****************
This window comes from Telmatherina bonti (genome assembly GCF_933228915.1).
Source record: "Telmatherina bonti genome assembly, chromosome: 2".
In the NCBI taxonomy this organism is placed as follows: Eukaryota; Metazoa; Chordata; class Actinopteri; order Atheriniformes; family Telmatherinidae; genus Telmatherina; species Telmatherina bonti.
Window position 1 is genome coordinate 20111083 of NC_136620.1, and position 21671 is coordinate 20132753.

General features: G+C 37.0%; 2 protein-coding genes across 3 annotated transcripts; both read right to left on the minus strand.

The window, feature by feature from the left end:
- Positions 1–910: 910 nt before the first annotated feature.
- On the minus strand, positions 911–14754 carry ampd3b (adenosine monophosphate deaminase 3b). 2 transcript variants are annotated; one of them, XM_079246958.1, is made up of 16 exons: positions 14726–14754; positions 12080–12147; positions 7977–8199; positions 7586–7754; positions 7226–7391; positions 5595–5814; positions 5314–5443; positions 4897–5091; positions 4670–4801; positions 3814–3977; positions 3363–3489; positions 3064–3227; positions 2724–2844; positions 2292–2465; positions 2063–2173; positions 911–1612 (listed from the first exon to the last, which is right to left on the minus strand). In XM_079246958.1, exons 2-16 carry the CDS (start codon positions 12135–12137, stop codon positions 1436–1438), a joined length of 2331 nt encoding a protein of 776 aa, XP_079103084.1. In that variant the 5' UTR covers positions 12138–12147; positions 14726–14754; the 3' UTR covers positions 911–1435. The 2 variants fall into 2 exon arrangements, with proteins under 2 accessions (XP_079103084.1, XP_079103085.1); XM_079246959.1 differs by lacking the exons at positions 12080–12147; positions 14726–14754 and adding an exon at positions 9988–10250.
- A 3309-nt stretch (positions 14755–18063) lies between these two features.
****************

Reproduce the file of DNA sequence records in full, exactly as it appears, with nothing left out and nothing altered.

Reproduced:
This window comes from Telmatherina bonti (genome assembly GCF_933228915.1).
Source record: "Telmatherina bonti genome assembly, chromosome: 2".
In the NCBI taxonomy this organism is placed as follows: Eukaryota; Metazoa; Chordata; class Actinopteri; order Atheriniformes; family Telmatherinidae; genus Telmatherina; species Telmatherina bonti.
Window position 1 is genome coordinate 20111083 of NC_136620.1, and position 21671 is coordinate 20132753.

General features: G+C 37.0%; 2 protein-coding genes across 3 annotated transcripts; both read right to left on the minus strand.

The window, feature by feature from the left end:
- Positions 1–910: 910 nt before the first annotated feature.
- On the minus strand, positions 911–14754 carry ampd3b (adenosine monophosphate deaminase 3b). 2 transcript variants are annotated; one of them, XM_079246958.1, is made up of 16 exons: positions 14726–14754; positions 12080–12147; positions 7977–8199; positions 7586–7754; positions 7226–7391; positions 5595–5814; positions 5314–5443; positions 4897–5091; positions 4670–4801; positions 3814–3977; positions 3363–3489; positions 3064–3227; positions 2724–2844; positions 2292–2465; positions 2063–2173; positions 911–1612 (listed from the first exon to the last, which is right to left on the minus strand). In XM_079246958.1, exons 2-16 carry the CDS (start codon positions 12135–12137, stop codon positions 1436–1438), a joined length of 2331 nt encoding a protein of 776 aa, XP_079103084.1. In that variant the 5' UTR covers positions 12138–12147; positions 14726–14754; the 3' UTR covers positions 911–1435. The 2 variants fall into 2 exon arrangements, with proteins under 2 accessions (XP_079103084.1, XP_079103085.1); XM_079246959.1 differs by lacking the exons at positions 12080–12147; positions 14726–14754 and adding an exon at positions 9988–10250.
- A 3309-nt stretch (positions 14755–18063) lies between these two features.